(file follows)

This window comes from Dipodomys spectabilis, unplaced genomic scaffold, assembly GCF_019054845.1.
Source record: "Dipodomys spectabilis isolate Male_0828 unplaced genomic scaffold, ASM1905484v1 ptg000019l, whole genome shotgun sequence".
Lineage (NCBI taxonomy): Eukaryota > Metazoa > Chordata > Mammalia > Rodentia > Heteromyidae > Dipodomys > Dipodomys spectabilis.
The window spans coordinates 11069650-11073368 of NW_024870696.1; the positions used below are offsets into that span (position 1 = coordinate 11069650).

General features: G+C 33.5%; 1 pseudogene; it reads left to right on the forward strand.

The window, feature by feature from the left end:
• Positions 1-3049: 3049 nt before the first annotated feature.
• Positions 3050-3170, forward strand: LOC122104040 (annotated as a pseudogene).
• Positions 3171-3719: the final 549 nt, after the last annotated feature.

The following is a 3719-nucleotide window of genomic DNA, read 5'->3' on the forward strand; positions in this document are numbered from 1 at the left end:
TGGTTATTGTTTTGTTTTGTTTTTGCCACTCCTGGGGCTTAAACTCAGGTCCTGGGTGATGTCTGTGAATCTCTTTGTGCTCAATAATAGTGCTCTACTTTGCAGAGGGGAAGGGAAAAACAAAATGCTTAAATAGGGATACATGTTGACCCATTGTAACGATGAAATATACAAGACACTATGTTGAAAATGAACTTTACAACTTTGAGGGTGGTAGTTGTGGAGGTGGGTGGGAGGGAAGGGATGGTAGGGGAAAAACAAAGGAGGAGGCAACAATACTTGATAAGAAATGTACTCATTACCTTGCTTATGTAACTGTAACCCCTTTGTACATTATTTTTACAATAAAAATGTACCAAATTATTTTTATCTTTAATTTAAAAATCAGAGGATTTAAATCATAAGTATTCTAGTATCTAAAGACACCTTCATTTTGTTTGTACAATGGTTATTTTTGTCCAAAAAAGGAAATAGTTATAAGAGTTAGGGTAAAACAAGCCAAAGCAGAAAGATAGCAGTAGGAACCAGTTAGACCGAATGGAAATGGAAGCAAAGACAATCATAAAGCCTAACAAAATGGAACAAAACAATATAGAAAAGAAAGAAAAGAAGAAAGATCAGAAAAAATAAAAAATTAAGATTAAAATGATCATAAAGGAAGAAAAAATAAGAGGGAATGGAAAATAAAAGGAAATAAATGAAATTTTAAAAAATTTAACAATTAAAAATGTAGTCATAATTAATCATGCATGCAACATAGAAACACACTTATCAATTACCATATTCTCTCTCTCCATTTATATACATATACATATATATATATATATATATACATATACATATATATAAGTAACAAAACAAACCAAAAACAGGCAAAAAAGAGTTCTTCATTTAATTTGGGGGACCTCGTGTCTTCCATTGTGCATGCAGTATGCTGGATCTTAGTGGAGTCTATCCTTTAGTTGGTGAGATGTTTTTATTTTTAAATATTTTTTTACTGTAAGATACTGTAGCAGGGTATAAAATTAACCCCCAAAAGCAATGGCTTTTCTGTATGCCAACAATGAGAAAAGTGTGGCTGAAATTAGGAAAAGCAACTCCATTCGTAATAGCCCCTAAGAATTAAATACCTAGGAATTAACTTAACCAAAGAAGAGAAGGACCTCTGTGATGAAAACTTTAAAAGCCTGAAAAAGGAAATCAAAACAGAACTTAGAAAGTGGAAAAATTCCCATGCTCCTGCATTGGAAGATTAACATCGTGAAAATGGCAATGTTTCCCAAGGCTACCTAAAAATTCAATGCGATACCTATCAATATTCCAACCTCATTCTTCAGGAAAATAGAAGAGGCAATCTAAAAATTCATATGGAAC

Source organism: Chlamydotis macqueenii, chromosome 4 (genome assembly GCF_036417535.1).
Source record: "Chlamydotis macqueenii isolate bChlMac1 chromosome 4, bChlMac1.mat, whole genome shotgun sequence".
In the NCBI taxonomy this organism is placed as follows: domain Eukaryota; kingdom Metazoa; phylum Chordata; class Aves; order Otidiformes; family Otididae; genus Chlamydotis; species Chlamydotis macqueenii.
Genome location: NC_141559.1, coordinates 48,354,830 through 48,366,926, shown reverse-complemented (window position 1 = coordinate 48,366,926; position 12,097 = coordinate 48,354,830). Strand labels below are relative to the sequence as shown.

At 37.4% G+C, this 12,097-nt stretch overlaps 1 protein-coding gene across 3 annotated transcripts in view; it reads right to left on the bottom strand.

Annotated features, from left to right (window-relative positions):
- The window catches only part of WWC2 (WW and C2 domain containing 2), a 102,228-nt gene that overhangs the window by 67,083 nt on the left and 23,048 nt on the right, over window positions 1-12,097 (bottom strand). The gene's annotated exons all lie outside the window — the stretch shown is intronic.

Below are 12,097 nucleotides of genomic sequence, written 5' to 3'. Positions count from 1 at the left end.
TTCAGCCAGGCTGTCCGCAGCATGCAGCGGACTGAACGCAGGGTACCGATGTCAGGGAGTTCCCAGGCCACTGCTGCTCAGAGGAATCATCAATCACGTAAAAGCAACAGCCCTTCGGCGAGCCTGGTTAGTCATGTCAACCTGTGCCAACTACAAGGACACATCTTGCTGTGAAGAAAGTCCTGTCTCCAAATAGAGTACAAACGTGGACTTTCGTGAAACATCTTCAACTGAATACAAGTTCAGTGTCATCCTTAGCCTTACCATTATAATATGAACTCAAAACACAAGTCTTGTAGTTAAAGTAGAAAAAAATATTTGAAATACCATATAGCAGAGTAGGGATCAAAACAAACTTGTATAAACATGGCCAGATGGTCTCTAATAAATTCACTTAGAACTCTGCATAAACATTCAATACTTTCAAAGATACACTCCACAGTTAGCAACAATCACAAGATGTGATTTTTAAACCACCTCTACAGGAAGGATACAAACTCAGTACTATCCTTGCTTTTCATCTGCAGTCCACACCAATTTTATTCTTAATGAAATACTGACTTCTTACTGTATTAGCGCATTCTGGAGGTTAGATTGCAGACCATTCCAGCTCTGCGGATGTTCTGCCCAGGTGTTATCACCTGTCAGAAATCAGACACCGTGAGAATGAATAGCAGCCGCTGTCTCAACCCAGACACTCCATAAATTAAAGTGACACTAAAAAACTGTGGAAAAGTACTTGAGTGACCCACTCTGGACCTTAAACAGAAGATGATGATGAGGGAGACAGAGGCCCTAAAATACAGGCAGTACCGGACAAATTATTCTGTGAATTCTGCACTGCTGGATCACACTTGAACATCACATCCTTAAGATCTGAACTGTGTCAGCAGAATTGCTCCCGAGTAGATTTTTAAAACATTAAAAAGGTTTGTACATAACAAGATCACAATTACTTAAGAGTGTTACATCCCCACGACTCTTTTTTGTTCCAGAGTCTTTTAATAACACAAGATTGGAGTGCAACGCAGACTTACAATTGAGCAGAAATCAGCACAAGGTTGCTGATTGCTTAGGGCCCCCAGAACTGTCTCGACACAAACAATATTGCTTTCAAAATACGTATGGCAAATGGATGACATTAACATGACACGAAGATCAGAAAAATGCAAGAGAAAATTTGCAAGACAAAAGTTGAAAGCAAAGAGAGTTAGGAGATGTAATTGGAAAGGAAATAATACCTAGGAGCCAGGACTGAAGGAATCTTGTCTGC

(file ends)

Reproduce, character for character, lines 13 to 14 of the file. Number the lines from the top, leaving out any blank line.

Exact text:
Source record: "Chlamydotis macqueenii isolate bChlMac1 chromosome 4, bChlMac1.mat, whole genome shotgun sequence".
In the NCBI taxonomy this organism is placed as follows: domain Eukaryota; kingdom Metazoa; phylum Chordata; class Aves; order Otidiformes; family Otididae; genus Chlamydotis; species Chlamydotis macqueenii.